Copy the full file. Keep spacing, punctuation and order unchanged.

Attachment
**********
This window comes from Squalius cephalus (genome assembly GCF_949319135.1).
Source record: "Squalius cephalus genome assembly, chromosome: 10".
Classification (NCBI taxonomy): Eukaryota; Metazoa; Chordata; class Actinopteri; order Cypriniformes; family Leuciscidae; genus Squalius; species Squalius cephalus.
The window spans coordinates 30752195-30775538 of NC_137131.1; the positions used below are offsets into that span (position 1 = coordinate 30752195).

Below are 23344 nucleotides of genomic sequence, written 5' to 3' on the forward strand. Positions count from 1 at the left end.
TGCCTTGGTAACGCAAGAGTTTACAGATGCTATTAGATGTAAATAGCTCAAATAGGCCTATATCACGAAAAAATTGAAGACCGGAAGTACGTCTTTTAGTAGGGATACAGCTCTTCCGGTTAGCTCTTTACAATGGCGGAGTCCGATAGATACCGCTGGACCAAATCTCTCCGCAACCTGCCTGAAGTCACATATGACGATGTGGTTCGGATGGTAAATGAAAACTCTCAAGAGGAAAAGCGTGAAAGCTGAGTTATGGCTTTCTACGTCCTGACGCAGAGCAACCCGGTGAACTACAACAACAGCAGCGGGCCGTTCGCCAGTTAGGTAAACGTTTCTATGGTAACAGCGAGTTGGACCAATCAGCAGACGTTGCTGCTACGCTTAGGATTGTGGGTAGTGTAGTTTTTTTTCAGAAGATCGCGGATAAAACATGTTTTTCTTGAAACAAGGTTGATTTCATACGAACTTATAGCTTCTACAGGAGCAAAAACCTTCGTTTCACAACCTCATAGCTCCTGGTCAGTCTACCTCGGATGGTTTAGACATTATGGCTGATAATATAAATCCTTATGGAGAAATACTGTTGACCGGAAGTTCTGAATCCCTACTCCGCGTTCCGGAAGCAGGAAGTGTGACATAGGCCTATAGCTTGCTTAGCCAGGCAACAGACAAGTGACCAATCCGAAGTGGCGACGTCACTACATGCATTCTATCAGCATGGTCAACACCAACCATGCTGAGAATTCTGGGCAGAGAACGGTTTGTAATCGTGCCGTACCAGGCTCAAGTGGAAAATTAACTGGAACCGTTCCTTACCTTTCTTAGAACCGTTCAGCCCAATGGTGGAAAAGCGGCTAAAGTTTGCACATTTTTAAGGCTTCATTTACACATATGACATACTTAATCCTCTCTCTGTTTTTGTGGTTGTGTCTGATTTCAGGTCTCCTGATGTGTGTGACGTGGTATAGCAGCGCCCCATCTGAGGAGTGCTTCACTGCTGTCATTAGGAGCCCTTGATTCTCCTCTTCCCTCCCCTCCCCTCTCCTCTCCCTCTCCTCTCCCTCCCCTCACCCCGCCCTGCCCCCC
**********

This window comes from Squalius cephalus (genome assembly GCF_949319135.1).
Source record: "Squalius cephalus genome assembly, chromosome: 10".
Classification (NCBI taxonomy): Eukaryota; Metazoa; Chordata; class Actinopteri; order Cypriniformes; family Leuciscidae; genus Squalius; species Squalius cephalus.
The window spans coordinates 30752195-30775538 of NC_137131.1; the positions used below are offsets into that span (position 1 = coordinate 30752195).

Below are 23344 nucleotides of genomic sequence, written 5' to 3' on the forward strand. Positions count from 1 at the left end.
TGCCTTGGTAACGCAAGAGTTTACAGATGCTATTAGATGTAAATAGCTCAAATAGGCCTATATCACGAAAAAATTGAAGACCGGAAGTACGTCTTTTAGTAGGGATACAGCTCTTCCGGTTAGCTCTTTACAATGGCGGAGTCCGATAGATACCGCTGGACCAAATCTCTCCGCAACCTGCCTGAAGTCACATATGACGATGTGGTTCGGATGGTAAATGAAAACTCTCAAGAGGAAAAGCGTGAAAGCTGAGTTATGGCTTTCTACGTCCTGACGCAGAGCAACCCGGTGAACTACAACAACAGCAGCGGGCCGTTCGCCAGTTAGGTAAACGTTTCTATGGTAACAGCGAGTTGGACCAATCAGCAGACGTTGCTGCTACGCTTAGGATTGTGGGTAGTGTAGTTTTTTTTCAGAAGATCGCGGATAAAACATGTTTTTCTTGAAACAAGGTTGATTTCATACGAACTTATAGCTTCTACAGGAGCAAAAACCTTCGTTTCACAACCTCATAGCTCCTGGTCAGTCTACCTCGGATGGTTTAGACATTATGGCTGATAATATAAATCCTTATGGAGAAATACTGTTGACCGGAAGTTCTGAATCCCTACTCCGCGTTCCGGAAGCAGGAAGTGTGACATAGGCCTATAGCTTGCTTAGCCAGGCAACAGACAAGTGACCAATCCGAAGTGGCGACGTCACTACATGCATTCTATCAGCATGGTCAACACCAACCATGCTGAGAATTCTGGGCAGAGAACGGTTTGTAATCGTGCCGTACCAGGCTCAAGTGGAAAATTAACTGGAACCGTTCCTTACCTTTCTTAGAACCGTTCAGCCCAATGGTGGAAAAGCGGCTAAAGTTTGCACATTTTTAAGGCTTCATTTACACATATGACATACTTAATCCTCTCTCTGTTTTTGTGGTTGTGTCTGATTTCAGGTCTCCTGATGTGTGTGACGTGGTATAGCAGCGCCCCATCTGAGGAGTGCTTCACTGCTGTCATTAGGAGCCCTTGATTCTCCTCTTCCCTCCCCTCCCCTCTCCTCTCCCTCTCCTCTCCCTCCCCTCACCCCGCCCTGCCCCCC